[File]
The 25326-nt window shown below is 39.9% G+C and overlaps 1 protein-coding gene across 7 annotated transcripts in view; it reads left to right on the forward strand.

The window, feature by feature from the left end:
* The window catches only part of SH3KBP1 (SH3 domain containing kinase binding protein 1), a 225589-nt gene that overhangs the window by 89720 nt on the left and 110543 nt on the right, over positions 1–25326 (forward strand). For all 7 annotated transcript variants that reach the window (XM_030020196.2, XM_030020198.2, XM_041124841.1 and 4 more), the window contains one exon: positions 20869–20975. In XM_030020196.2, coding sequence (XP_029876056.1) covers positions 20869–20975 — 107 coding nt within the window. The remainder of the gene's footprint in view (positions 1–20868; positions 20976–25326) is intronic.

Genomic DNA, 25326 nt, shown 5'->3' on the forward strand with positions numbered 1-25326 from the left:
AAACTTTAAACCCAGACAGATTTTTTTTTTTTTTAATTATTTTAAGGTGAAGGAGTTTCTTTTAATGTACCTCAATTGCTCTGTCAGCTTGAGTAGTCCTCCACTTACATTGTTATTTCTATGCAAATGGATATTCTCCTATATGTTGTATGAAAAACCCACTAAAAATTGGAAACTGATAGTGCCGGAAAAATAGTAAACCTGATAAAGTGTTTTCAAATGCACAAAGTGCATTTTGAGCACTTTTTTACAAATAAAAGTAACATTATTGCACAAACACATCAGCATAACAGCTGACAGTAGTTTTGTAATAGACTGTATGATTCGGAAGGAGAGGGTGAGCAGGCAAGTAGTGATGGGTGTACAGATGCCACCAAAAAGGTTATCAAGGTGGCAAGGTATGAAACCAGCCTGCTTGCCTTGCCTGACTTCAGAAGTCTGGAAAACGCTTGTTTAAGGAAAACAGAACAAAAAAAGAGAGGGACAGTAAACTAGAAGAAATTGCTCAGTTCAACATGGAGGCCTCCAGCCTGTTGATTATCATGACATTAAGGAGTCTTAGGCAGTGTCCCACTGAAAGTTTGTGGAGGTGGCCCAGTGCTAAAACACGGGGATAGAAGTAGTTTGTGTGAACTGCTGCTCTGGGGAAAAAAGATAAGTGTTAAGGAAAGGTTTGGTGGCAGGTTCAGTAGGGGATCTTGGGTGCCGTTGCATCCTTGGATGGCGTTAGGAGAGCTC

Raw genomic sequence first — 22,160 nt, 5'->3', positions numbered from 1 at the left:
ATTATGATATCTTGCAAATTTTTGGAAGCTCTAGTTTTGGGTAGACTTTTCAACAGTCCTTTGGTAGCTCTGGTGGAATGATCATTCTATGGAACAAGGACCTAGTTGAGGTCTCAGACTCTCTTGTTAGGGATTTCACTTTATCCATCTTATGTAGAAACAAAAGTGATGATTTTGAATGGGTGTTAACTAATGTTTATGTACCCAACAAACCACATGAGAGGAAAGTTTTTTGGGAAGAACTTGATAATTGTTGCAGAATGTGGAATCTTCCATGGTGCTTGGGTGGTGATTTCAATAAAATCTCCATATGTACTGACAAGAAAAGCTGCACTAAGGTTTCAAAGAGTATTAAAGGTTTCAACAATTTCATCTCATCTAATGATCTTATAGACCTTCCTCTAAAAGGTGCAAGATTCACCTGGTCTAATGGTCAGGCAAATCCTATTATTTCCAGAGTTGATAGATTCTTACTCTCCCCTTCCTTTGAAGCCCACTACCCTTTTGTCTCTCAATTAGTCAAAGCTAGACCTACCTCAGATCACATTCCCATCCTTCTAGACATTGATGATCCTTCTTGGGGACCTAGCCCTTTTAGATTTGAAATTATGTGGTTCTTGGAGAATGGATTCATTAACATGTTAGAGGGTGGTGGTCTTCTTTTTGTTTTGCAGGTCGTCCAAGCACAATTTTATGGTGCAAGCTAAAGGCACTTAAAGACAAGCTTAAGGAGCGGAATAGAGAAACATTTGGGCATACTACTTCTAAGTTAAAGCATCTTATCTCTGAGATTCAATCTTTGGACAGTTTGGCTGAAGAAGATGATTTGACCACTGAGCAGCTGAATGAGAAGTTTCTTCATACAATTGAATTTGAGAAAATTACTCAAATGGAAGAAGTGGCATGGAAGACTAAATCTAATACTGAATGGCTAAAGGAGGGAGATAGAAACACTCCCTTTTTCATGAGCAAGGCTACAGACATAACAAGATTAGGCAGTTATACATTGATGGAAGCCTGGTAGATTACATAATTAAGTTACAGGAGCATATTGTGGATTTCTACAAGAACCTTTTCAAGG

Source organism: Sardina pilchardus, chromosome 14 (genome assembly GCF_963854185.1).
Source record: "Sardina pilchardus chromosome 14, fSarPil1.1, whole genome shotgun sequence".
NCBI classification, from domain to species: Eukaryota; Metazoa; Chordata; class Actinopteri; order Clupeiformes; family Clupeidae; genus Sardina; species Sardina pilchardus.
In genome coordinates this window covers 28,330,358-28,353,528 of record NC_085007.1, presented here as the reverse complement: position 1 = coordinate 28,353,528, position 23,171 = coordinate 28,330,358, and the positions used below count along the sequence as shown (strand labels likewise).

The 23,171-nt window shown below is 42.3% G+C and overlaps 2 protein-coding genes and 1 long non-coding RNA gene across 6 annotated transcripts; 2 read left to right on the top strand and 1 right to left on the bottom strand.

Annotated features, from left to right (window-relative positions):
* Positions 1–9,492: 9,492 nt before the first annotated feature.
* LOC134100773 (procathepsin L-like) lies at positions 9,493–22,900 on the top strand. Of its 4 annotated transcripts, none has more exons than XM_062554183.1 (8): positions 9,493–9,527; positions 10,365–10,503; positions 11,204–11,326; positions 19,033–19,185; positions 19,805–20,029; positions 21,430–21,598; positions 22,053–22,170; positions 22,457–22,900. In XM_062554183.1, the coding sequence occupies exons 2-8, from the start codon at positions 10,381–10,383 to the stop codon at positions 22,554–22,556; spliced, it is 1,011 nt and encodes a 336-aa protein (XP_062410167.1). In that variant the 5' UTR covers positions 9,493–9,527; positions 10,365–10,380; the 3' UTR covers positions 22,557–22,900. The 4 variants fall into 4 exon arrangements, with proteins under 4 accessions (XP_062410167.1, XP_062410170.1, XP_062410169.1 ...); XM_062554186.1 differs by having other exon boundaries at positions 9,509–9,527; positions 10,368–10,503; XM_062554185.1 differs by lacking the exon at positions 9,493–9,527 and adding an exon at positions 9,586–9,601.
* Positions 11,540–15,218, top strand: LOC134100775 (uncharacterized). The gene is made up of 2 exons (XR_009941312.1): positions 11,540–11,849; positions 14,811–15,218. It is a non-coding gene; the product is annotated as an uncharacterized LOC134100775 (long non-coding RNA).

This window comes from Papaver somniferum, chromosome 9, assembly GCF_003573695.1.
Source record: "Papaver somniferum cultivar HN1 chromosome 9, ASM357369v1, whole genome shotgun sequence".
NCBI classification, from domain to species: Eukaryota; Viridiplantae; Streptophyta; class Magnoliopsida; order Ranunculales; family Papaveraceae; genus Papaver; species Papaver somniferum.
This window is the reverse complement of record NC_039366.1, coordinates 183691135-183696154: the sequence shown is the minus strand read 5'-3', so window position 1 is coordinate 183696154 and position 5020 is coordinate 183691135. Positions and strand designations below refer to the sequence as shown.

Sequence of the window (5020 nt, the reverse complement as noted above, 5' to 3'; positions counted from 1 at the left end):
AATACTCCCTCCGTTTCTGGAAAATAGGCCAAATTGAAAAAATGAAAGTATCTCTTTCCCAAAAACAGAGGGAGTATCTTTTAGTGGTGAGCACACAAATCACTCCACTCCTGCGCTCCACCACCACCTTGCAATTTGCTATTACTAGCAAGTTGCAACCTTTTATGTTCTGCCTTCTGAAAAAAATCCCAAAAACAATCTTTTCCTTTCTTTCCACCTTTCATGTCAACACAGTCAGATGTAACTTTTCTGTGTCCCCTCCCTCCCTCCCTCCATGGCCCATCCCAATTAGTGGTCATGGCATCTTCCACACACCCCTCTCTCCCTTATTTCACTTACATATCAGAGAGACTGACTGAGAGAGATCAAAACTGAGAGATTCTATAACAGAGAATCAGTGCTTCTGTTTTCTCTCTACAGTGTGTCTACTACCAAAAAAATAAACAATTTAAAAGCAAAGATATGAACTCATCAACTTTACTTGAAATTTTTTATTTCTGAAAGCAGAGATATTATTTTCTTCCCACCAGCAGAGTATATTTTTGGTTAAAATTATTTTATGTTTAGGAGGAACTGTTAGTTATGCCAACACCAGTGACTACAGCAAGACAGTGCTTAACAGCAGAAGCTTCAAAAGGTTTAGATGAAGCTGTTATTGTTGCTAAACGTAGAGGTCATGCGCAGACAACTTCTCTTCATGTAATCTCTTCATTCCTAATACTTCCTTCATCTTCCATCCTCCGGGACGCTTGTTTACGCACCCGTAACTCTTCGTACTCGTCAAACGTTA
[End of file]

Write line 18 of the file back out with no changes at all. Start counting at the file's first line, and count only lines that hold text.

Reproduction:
Source record: "Papaver somniferum cultivar HN1 chromosome 9, ASM357369v1, whole genome shotgun sequence".